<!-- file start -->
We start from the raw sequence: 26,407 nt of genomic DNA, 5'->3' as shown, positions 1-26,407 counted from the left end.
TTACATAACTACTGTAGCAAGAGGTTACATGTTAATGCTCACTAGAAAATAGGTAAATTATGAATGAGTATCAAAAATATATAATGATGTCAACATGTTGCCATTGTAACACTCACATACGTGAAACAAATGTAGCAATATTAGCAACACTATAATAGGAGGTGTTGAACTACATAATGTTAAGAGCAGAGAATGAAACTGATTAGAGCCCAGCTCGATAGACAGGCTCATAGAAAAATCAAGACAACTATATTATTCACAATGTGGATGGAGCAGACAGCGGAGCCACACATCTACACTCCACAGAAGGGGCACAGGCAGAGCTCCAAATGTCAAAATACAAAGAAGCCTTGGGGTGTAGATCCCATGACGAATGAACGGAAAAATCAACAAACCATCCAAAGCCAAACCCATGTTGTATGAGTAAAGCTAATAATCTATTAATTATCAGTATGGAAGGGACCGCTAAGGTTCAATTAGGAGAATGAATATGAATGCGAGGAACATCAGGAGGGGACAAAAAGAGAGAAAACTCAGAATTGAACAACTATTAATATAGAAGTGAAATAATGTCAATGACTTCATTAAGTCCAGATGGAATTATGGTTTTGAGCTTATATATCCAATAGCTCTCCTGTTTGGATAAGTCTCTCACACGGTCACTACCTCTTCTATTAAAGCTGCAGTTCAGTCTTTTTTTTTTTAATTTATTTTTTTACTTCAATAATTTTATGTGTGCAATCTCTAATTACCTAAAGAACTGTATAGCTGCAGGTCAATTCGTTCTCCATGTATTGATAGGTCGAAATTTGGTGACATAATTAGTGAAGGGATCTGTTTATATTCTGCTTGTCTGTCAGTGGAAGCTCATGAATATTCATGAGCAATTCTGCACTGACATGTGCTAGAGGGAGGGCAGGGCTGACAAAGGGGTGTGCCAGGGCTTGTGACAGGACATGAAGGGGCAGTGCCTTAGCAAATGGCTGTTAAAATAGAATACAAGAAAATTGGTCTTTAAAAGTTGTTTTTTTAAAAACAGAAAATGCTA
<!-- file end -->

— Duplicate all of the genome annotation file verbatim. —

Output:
We start from the raw sequence: 26,407 nt of genomic DNA, 5'->3' as shown, positions 1-26,407 counted from the left end.
TTACATAACTACTGTAGCAAGAGGTTACATGTTAATGCTCACTAGAAAATAGGTAAATTATGAATGAGTATCAAAAATATATAATGATGTCAACATGTTGCCATTGTAACACTCACATACGTGAAACAAATGTAGCAATATTAGCAACACTATAATAGGAGGTGTTGAACTACATAATGTTAAGAGCAGAGAATGAAACTGATTAGAGCCCAGCTCGATAGACAGGCTCATAGAAAAATCAAGACAACTATATTATTCACAATGTGGATGGAGCAGACAGCGGAGCCACACATCTACACTCCACAGAAGGGGCACAGGCAGAGCTCCAAATGTCAAAATACAAAGAAGCCTTGGGGTGTAGATCCCATGACGAATGAACGGAAAAATCAACAAACCATCCAAAGCCAAACCCATGTTGTATGAGTAAAGCTAATAATCTATTAATTATCAGTATGGAAGGGACCGCTAAGGTTCAATTAGGAGAATGAATATGAATGCGAGGAACATCAGGAGGGGACAAAAAGAGAGAAAACTCAGAATTGAACAACTATTAATATAGAAGTGAAATAATGTCAATGACTTCATTAAGTCCAGATGGAATTATGGTTTTGAGCTTATATATCCAATAGCTCTCCTGTTTGGATAAGTCTCTCACACGGTCACTACCTCTTCTATTAAAGCTGCAGTTCAGTCTTTTTTTTTTTAATTTATTTTTTTACTTCAATAATTTTATGTGTGCAATCTCTAATTACCTAAAGAACTGTATAGCTGCAGGTCAATTCGTTCTCCATGTATTGATAGGTCGAAATTTGGTGACATAATTAGTGAAGGGATCTGTTTATATTCTGCTTGTCTGTCAGTGGAAGCTCATGAATATTCATGAGCAATTCTGCACTGACATGTGCTAGAGGGAGGGCAGGGCTGACAAAGGGGTGTGCCAGGGCTTGTGACAGGACATGAAGGGGCAGTGCCTTAGCAAATGGCTGTTAAAATAGAATACAAGAAAATTGGTCTTTAAAAGTTGTTTTTTTAAAAACAGAAAATGCTA